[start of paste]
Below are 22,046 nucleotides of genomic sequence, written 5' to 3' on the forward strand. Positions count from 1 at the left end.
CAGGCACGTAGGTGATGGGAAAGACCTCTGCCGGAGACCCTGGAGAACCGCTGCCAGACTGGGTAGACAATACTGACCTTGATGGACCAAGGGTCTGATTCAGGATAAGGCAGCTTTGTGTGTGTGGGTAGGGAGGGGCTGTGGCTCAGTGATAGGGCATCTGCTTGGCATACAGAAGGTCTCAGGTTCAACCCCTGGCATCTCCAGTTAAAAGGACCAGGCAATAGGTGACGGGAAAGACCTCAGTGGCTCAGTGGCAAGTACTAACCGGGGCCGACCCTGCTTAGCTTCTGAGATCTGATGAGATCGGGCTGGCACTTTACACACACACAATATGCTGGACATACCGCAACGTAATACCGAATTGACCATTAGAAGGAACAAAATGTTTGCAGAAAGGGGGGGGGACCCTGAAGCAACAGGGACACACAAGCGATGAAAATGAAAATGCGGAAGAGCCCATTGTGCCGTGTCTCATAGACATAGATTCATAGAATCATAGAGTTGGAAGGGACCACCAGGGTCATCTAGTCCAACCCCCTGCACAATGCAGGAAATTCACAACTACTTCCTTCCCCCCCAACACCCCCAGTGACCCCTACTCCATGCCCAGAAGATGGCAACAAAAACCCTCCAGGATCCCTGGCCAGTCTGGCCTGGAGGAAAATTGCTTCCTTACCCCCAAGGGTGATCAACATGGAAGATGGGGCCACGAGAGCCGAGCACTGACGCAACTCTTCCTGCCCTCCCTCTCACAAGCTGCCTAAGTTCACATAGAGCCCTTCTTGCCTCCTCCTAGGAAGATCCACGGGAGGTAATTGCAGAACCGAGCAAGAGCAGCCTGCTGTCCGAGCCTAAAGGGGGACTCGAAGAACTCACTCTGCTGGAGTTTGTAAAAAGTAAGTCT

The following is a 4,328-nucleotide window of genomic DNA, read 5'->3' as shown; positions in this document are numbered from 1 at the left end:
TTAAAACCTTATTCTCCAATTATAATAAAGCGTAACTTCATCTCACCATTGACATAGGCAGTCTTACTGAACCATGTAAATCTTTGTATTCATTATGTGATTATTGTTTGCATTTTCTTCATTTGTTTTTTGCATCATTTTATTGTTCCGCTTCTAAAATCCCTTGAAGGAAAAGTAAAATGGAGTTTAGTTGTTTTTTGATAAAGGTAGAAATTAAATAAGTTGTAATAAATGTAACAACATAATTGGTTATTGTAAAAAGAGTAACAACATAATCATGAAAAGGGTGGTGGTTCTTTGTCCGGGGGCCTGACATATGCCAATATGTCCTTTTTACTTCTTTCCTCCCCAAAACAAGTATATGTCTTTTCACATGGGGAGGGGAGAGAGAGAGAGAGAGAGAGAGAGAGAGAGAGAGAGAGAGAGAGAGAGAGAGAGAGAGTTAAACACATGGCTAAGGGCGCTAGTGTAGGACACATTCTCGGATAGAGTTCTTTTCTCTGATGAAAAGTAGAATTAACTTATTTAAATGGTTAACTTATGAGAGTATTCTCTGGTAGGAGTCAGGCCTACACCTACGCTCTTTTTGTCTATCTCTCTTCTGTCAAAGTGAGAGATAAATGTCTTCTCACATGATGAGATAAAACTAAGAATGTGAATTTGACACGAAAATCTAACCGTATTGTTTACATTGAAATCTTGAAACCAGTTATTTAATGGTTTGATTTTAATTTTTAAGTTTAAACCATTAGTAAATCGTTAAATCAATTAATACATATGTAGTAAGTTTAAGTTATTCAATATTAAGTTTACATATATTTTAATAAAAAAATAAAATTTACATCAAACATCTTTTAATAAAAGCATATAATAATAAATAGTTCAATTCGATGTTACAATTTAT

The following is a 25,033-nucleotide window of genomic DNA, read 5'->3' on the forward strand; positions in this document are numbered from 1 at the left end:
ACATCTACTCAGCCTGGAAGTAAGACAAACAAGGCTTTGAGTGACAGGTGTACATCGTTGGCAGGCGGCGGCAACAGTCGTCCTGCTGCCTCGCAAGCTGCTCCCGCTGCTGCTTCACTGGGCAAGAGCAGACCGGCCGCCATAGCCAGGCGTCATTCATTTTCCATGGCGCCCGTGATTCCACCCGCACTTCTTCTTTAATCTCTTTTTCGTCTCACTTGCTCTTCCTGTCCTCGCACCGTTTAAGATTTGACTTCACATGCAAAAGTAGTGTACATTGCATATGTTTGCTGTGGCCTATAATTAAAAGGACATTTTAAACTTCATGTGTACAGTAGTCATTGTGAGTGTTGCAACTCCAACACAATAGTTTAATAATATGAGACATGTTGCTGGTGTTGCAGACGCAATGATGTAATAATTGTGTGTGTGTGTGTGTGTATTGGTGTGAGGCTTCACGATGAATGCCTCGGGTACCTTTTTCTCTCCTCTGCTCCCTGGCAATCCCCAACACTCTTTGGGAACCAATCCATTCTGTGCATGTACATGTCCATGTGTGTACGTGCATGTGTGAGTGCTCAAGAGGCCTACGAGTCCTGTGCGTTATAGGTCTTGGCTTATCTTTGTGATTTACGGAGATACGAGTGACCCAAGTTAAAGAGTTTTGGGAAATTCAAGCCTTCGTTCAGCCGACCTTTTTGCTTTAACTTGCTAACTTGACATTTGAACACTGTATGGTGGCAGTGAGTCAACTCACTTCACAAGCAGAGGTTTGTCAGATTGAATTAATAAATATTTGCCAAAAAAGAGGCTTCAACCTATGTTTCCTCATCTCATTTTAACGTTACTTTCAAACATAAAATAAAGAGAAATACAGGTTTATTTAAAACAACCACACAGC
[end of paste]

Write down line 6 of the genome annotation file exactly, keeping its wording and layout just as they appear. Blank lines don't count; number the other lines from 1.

ACATCTACTCAGCCTGGAAGTAAGACAAACAAGGCTTTGAGTGACAGGTGTACATCGTTGGCAGGCGGCGGCAACAGTCGTCCTGCTGCCTCGCAAGCTGCTCCCGCTGCTGCTTCACTGGGCAAGAGCAGACCGGCCGCCATAGCCAGGCGTCATTCATTTTCCATGGCGCCCGTGATTCCACCCGCACTTCTTCTTTAATCTCTTTTTCGTCTCACTTGCTCTTCCTGTCCTCGCACCGTTTAAGATTTGACTTCACATGCAAAAGTAGTGTACATTGCATATGTTTGCTGTGGCCTATAATTAAAAGGACATTTTAAACTTCATGTGTACAGTAGTCATTGTGAGTGTTGCAACTCCAACACAATAGTTTAATAATATGAGACATGTTGCTGGTGTTGCAGACGCAATGATGTAATAATTGTGTGTGTGTGTGTGTGTATTGGTGTGAGGCTTCACGATGAATGCCTCGGGTACCTTTTTCTCTCCTCTGCTCCCTGGCAATCCCCAACACTCTTTGGGAACCAATCCATTCTGTGCATGTACATGTCCATGTGTGTACGTGCATGTGTGAGTGCTCAAGAGGCCTACGAGTCCTGTGCGTTATAGGTCTTGGCTTATCTTTGTGATTTACGGAGATACGAGTGACCCAAGTTAAAGAGTTTTGGGAAATTCAAGCCTTCGTTCAGCCGACCTTTTTGCTTTAACTTGCTAACTTGACATTTGAACACTGTATGGTGGCAGTGAGTCAACTCACTTCACAAGCAGAGGTTTGTCAGATTGAATTAATAAATATTTGCCAAAAAAGAGGCTTCAACCTATGTTTCCTCATCTCATTTTAACGTTACTTTCAAACATAAAATAAAGAGAAATACAGGTTTATTTAAAACAACCACACAGC